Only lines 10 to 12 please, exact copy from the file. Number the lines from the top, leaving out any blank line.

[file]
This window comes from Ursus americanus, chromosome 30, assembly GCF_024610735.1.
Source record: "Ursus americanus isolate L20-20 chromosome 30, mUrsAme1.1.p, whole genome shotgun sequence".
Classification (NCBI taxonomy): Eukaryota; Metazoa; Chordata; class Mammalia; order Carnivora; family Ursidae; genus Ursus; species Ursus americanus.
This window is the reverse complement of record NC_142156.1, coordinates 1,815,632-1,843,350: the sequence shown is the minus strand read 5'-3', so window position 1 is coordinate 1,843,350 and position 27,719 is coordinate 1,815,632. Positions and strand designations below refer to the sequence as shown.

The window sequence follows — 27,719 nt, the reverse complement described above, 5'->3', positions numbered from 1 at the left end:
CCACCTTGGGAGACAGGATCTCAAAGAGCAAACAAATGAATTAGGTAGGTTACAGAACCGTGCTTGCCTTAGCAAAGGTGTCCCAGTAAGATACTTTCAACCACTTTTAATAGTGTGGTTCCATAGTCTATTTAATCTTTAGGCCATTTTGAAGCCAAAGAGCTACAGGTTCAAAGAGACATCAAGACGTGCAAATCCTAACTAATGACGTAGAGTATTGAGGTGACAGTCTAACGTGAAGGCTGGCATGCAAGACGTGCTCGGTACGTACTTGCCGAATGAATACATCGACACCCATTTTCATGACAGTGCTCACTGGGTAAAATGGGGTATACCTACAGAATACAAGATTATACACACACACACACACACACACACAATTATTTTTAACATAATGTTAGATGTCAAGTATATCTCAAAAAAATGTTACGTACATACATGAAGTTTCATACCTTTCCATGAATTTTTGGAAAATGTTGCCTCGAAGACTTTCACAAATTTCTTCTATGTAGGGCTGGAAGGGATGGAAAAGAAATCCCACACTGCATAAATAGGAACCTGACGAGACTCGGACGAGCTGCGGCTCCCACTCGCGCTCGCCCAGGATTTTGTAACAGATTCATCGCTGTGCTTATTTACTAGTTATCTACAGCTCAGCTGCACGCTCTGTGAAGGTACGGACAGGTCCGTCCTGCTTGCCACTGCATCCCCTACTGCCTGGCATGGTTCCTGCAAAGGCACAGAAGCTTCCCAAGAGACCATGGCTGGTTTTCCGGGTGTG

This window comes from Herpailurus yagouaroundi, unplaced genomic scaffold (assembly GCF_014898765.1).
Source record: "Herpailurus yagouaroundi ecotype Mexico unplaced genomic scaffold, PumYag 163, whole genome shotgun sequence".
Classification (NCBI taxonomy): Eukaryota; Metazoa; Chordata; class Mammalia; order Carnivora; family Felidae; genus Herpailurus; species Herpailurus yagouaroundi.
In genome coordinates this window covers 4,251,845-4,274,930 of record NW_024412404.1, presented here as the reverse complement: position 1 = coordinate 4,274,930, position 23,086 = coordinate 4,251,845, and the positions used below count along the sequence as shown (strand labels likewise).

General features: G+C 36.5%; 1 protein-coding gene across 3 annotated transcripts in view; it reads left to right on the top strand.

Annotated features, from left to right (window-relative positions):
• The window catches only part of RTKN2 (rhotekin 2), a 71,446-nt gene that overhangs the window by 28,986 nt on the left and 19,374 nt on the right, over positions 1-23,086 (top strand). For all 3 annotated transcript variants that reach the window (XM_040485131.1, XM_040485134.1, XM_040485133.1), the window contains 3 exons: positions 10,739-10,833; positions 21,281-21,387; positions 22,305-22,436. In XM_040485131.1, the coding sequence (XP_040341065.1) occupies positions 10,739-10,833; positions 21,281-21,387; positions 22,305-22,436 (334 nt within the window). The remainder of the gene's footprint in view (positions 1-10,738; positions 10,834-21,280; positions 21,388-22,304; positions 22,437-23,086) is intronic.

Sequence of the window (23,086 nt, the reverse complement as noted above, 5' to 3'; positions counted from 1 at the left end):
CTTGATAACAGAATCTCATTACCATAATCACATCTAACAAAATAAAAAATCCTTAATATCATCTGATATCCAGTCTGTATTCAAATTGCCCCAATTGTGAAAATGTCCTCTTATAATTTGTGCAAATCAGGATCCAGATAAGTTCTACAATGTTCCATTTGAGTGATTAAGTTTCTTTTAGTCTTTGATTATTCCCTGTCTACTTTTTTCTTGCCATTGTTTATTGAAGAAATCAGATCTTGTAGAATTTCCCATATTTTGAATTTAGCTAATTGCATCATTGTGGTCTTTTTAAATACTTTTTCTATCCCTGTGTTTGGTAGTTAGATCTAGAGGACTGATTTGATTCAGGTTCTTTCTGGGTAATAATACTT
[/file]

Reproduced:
In genome coordinates this window covers 4,251,845-4,274,930 of record NW_024412404.1, presented here as the reverse complement: position 1 = coordinate 4,274,930, position 23,086 = coordinate 4,251,845, and the positions used below count along the sequence as shown (strand labels likewise).

General features: G+C 36.5%; 1 protein-coding gene across 3 annotated transcripts in view; it reads left to right on the top strand.

Annotated features, from left to right (window-relative positions):